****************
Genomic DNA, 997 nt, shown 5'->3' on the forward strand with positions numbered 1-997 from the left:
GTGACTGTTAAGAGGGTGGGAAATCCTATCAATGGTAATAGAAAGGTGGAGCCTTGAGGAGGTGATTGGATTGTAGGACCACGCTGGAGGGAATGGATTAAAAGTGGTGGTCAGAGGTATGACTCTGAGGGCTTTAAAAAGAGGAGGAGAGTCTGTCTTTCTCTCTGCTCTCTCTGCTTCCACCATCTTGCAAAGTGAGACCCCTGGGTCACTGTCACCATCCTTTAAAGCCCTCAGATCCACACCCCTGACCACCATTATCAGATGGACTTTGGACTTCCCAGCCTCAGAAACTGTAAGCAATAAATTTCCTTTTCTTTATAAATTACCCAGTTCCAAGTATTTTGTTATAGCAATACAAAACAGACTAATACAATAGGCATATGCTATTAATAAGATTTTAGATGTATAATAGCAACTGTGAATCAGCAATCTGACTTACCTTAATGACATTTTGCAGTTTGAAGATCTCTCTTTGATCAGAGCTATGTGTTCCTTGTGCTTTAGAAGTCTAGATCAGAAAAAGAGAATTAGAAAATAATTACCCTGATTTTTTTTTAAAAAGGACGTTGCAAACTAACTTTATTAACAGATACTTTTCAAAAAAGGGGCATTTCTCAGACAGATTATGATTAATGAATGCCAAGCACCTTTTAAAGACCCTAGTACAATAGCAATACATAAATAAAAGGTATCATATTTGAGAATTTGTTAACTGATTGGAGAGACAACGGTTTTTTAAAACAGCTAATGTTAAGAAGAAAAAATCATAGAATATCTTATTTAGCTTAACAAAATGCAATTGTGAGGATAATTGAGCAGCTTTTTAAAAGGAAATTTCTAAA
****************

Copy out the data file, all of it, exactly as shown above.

Genomic DNA, 997 nt, shown 5'->3' on the forward strand with positions numbered 1-997 from the left:
GTGACTGTTAAGAGGGTGGGAAATCCTATCAATGGTAATAGAAAGGTGGAGCCTTGAGGAGGTGATTGGATTGTAGGACCACGCTGGAGGGAATGGATTAAAAGTGGTGGTCAGAGGTATGACTCTGAGGGCTTTAAAAAGAGGAGGAGAGTCTGTCTTTCTCTCTGCTCTCTCTGCTTCCACCATCTTGCAAAGTGAGACCCCTGGGTCACTGTCACCATCCTTTAAAGCCCTCAGATCCACACCCCTGACCACCATTATCAGATGGACTTTGGACTTCCCAGCCTCAGAAACTGTAAGCAATAAATTTCCTTTTCTTTATAAATTACCCAGTTCCAAGTATTTTGTTATAGCAATACAAAACAGACTAATACAATAGGCATATGCTATTAATAAGATTTTAGATGTATAATAGCAACTGTGAATCAGCAATCTGACTTACCTTAATGACATTTTGCAGTTTGAAGATCTCTCTTTGATCAGAGCTATGTGTTCCTTGTGCTTTAGAAGTCTAGATCAGAAAAAGAGAATTAGAAAATAATTACCCTGATTTTTTTTTAAAAAGGACGTTGCAAACTAACTTTATTAACAGATACTTTTCAAAAAAGGGGCATTTCTCAGACAGATTATGATTAATGAATGCCAAGCACCTTTTAAAGACCCTAGTACAATAGCAATACATAAATAAAAGGTATCATATTTGAGAATTTGTTAACTGATTGGAGAGACAACGGTTTTTTAAAACAGCTAATGTTAAGAAGAAAAAATCATAGAATATCTTATTTAGCTTAACAAAATGCAATTGTGAGGATAATTGAGCAGCTTTTTAAAAGGAAATTTCTAAA